On Monday, October 30, 2006, the New York City Department of Housing Preservation and Development (HPD) and the Pratt Area Community Council (PACC) held their first annual Housing Fair, Welcome Home! at the Brown Memorial Baptist Church at 484 Washington Avenue, Brooklyn. The purpose of the fair was to educate central Brooklyn residents about future homeownership opportunities and to inform prospective buyers about the process involved.
The fair featured a presentation by HPD covering a variety of initiatives which are part of Mayor Bloomberg’s $7.5 billion ten year New Housing Marketplace Plan to preserve and create 165,000 units of affordable housing for 500,000 New Yorkers. Programs discussed included the HomeFirst Down Payment Assistance Plan, Homeowner Loan Programs, the Senior Citizens Housing Assistance Program (SCHAP), and the Home Improvement Program (HIP).
“Through partnerships with community based organizations like the Pratt Area Community Council, HPD can reach out to New York City neighborhoods and educate residents on the City’s innovative homeownership programs,” said HPD Commissioner Shaun Donovan. “The Bloomberg Administration has made great strides in the creation and preservation of affordable housing in New York City. Through housing fairs such as Welcome Home! residents can learn about the Mayor’s ten year plan to build or preserve affordable housing for 500,000 New Yorkers, more than the entire population of Atlanta. The 2005 Housing Vacancy Survey reported homeownership in New York City at 33%, the highest ever recorded, and we anticipate the Mayor’s plan will further increase opportunities for homeownership.”
The HomeFirst Down Payment Assistance Plan provides qualified homebuyers with up to 6% of a home’s purchase price toward the down payment or closing costs on a one to four family home, a condominium, or a cooperative throughout New York City.
Through the Senior Citizen Home Assistance Program (SCHAP), HPD works in conjunction with the Parodneck Foundation to provide assistance in amounts up to $40,000 for a single-family house, and up to $30,000 per dwelling unit for two to four family houses to low- and moderate-income senior citizens age 60 or older who own and occupy one- to four-family homes. The loans vary from no-interest deferred loans to fully amortizing 3% interest loans.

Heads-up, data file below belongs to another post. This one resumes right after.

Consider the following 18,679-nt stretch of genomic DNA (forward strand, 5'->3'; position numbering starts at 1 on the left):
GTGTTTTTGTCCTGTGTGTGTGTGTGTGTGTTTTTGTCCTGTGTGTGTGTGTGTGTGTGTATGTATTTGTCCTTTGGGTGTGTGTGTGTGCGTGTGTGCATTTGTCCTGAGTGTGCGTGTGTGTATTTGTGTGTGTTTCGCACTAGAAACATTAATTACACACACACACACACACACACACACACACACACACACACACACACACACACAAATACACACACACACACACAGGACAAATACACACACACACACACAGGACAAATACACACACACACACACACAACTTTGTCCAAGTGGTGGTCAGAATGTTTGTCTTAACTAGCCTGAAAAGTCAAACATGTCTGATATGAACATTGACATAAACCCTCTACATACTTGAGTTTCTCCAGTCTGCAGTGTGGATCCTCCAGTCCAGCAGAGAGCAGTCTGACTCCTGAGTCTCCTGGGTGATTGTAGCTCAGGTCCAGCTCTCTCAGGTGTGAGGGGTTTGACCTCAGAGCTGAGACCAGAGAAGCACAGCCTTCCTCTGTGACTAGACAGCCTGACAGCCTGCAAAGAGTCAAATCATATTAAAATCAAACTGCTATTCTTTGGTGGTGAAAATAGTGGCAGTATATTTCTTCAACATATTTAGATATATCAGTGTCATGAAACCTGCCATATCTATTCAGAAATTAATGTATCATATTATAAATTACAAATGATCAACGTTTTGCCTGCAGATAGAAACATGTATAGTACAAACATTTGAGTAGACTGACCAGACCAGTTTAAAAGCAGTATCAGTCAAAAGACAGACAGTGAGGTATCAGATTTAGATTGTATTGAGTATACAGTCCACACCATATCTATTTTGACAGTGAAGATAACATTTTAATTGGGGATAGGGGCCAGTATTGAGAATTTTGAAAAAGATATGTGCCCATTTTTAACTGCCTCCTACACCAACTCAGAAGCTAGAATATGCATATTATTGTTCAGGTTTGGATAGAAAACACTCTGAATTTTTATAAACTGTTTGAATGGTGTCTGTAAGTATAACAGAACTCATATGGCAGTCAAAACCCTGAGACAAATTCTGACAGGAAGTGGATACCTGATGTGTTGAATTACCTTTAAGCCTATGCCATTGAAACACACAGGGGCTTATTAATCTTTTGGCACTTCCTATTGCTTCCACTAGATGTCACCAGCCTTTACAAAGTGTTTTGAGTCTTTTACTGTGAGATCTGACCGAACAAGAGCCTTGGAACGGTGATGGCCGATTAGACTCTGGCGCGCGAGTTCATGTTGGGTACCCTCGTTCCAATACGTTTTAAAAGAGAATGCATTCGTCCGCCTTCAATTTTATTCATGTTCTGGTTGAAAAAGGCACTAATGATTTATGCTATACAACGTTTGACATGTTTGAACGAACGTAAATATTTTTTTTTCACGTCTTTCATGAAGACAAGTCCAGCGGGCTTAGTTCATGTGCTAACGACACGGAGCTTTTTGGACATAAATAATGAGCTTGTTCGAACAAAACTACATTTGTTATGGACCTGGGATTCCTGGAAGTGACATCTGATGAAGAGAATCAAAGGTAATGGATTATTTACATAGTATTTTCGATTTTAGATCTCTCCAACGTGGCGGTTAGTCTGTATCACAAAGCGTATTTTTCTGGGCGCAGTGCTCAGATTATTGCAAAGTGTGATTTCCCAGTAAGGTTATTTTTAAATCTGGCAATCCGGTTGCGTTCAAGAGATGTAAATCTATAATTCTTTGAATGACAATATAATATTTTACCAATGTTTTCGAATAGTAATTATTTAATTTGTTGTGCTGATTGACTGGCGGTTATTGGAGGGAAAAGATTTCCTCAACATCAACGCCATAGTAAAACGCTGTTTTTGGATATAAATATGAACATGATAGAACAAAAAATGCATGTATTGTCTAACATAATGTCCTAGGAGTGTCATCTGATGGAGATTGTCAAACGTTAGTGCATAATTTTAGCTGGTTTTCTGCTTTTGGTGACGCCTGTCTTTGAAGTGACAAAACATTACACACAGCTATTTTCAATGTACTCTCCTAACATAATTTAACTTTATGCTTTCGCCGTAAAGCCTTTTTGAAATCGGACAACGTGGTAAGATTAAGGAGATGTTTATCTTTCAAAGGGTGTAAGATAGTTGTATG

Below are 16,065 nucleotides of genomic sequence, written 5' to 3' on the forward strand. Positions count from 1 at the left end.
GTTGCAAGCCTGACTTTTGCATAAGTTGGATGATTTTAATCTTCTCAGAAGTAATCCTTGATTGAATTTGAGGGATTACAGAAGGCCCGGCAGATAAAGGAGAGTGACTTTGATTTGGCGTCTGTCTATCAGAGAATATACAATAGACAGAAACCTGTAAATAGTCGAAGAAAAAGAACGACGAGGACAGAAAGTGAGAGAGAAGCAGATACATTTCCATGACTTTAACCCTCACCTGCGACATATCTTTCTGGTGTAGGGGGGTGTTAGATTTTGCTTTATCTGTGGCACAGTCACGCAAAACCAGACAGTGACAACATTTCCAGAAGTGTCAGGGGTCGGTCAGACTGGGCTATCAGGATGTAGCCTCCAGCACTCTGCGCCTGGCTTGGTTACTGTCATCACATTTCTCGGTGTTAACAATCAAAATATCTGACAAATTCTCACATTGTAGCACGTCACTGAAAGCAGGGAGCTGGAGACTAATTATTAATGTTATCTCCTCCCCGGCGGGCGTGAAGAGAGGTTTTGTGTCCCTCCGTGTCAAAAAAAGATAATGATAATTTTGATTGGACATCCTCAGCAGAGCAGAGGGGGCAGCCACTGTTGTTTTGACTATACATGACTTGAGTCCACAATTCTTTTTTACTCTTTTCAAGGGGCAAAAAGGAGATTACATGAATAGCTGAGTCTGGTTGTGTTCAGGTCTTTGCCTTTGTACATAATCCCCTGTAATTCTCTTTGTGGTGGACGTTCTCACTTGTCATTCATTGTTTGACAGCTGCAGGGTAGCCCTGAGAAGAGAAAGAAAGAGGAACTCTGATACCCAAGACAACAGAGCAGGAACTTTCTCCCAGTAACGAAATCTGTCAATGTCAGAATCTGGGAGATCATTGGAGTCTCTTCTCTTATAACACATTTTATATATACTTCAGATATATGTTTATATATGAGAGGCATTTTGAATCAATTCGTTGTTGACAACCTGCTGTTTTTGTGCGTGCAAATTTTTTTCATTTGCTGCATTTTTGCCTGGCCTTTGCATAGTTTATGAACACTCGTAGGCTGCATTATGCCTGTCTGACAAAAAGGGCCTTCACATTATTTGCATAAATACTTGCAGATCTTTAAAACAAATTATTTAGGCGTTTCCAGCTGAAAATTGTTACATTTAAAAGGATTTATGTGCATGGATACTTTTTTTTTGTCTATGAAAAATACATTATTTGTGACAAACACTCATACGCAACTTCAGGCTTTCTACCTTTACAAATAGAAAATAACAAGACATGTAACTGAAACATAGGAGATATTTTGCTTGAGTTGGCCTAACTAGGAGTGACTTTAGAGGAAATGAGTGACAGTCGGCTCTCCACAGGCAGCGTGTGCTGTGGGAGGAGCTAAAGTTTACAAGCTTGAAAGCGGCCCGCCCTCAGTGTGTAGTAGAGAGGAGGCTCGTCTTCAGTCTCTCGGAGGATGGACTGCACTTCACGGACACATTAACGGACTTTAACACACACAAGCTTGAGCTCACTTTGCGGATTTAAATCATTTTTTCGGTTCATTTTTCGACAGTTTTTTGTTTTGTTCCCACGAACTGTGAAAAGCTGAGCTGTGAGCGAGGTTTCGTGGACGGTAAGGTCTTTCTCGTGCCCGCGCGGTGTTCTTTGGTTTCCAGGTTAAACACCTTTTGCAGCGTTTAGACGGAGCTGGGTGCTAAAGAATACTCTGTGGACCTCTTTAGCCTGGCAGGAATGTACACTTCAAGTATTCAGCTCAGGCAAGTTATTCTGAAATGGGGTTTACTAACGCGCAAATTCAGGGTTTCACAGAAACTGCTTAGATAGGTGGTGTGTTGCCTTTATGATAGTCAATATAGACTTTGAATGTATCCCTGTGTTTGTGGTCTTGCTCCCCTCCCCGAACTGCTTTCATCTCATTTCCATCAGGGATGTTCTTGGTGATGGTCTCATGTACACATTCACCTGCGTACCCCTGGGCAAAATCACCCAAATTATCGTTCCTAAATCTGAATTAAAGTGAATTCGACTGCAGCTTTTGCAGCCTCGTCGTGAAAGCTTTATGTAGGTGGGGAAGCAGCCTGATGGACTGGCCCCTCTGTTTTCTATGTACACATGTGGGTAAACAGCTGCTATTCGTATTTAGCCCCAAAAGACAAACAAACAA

The Home Improvement Program (HIP) works in cooperation with private banks to provide loans to help small homeowners improve their properties. HIP loans of up to $30,000 are made to owner/occupants of one- to four-family homes located throughout the City.
In addition to the informational presentation, the fair included 15 different exhibit tables from a variety of banks and real-estate agencies who provided loan and grant information for current homeowners and answered questions on a one-on-one basis to prospective homebuyers.
Fair attendees had the opportunity to enter a raffle for three free home services classes offered by PACC for the months of November, January, and February. These classes provide residents with comprehensive, individualized strategies for getting their finances in order and setting long-term financial goals that enable them to make the transition to homeownership.
HPD hosts and participates in homeowner and building owner education programs throughout the year. HPD’s Owners’ Nights are held monthly in each of the five boroughs to provide local homeowners, co-op owners, building owners and landlords information about HPD services such as low-interest loans, correction of housing violations and assistance with mortgages and refinancing as well as HPD courses including building management and maintenance, expense reduction strategies and owner-tenant relations. HPD recently held its annual Healthy Homes, Healthy Families Expo where local residents were provided with information on in-home health issues and code enforcement from City health officials and HPD staff. In addition, HPD’s HomeFirst community partners often host events to educate prospective homebuyers about homeownership where HPD staff is present to provide information about downpayment assistance and HPD’s programs and services for homeowners. HPD is coordinating additional fairs across the City in coming months.
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The New York City Department of Housing Preservation and Development's (HPD) mission is to promote quality housing and viable neighborhoods for New Yorkers. The department is the nation’s largest municipal housing development agency and is implementing Mayor Bloomberg’s New Housing Marketplace Plan to build and preserve 165,000 units of affordable housing over ten years. The New Housing Marketplace Plan is the largest municipal affordable housing effort in the nation’s history. HPD also encourages the preservation of affordable housing through education, outreach, loan programs and enforcement of housing quality standards